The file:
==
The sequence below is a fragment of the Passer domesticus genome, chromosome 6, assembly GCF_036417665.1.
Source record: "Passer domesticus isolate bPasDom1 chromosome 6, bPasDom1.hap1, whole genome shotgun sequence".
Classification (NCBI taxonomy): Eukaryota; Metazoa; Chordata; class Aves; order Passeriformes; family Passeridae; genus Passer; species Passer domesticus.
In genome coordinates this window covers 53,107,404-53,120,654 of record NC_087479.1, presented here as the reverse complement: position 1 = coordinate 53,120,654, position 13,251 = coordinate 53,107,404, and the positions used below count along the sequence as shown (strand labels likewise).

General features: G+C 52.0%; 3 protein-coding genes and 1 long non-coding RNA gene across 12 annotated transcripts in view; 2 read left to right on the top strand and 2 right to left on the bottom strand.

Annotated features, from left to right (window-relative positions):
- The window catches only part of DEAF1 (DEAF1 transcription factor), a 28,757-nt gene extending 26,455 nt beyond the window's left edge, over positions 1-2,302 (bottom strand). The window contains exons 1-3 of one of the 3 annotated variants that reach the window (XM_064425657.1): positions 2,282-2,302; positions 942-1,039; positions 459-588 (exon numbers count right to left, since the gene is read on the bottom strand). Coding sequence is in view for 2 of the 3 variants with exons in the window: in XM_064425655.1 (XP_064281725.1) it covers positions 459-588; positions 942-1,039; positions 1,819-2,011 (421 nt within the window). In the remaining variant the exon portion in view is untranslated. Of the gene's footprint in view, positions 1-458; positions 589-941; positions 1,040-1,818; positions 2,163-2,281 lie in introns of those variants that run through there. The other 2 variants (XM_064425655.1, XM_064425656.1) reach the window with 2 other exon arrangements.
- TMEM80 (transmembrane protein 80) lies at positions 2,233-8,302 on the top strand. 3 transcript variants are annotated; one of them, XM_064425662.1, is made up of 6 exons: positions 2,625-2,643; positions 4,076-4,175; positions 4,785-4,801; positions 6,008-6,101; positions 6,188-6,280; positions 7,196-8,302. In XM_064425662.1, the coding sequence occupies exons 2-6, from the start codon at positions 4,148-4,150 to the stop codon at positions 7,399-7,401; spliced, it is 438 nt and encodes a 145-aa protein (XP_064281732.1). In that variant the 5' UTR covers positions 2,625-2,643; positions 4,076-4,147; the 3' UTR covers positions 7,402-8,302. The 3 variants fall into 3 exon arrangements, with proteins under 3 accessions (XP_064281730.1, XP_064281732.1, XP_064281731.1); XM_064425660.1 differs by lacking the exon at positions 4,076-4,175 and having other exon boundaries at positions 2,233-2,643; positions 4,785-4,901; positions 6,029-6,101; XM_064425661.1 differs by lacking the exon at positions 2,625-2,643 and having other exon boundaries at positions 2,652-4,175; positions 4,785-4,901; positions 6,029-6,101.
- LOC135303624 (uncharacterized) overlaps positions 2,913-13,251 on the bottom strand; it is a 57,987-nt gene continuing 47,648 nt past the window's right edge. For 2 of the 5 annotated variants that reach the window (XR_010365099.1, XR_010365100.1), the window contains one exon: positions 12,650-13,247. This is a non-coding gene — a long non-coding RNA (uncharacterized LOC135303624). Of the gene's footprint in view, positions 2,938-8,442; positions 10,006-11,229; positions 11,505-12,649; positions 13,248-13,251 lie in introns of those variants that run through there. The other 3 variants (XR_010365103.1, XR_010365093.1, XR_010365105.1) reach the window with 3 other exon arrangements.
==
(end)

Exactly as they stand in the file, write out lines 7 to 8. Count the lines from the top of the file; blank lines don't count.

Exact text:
- The window catches only part of DEAF1 (DEAF1 transcription factor), a 28,757-nt gene extending 26,455 nt beyond the window's left edge, over positions 1-2,302 (bottom strand). The window contains exons 1-3 of one of the 3 annotated variants that reach the window (XM_064425657.1): positions 2,282-2,302; positions 942-1,039; positions 459-588 (exon numbers count right to left, since the gene is read on the bottom strand). Coding sequence is in view for 2 of the 3 variants with exons in the window: in XM_064425655.1 (XP_064281725.1) it covers positions 459-588; positions 942-1,039; positions 1,819-2,011 (421 nt within the window). In the remaining variant the exon portion in view is untranslated. Of the gene's footprint in view, positions 1-458; positions 589-941; positions 1,040-1,818; positions 2,163-2,281 lie in introns of those variants that run through there. The other 2 variants (XM_064425655.1, XM_064425656.1) reach the window with 2 other exon arrangements.
- TMEM80 (transmembrane protein 80) lies at positions 2,233-8,302 on the top strand. 3 transcript variants are annotated; one of them, XM_064425662.1, is made up of 6 exons: positions 2,625-2,643; positions 4,076-4,175; positions 4,785-4,801; positions 6,008-6,101; positions 6,188-6,280; positions 7,196-8,302. In XM_064425662.1, the coding sequence occupies exons 2-6, from the start codon at positions 4,148-4,150 to the stop codon at positions 7,399-7,401; spliced, it is 438 nt and encodes a 145-aa protein (XP_064281732.1). In that variant the 5' UTR covers positions 2,625-2,643; positions 4,076-4,147; the 3' UTR covers positions 7,402-8,302. The 3 variants fall into 3 exon arrangements, with proteins under 3 accessions (XP_064281730.1, XP_064281732.1, XP_064281731.1); XM_064425660.1 differs by lacking the exon at positions 4,076-4,175 and having other exon boundaries at positions 2,233-2,643; positions 4,785-4,901; positions 6,029-6,101; XM_064425661.1 differs by lacking the exon at positions 2,625-2,643 and having other exon boundaries at positions 2,652-4,175; positions 4,785-4,901; positions 6,029-6,101.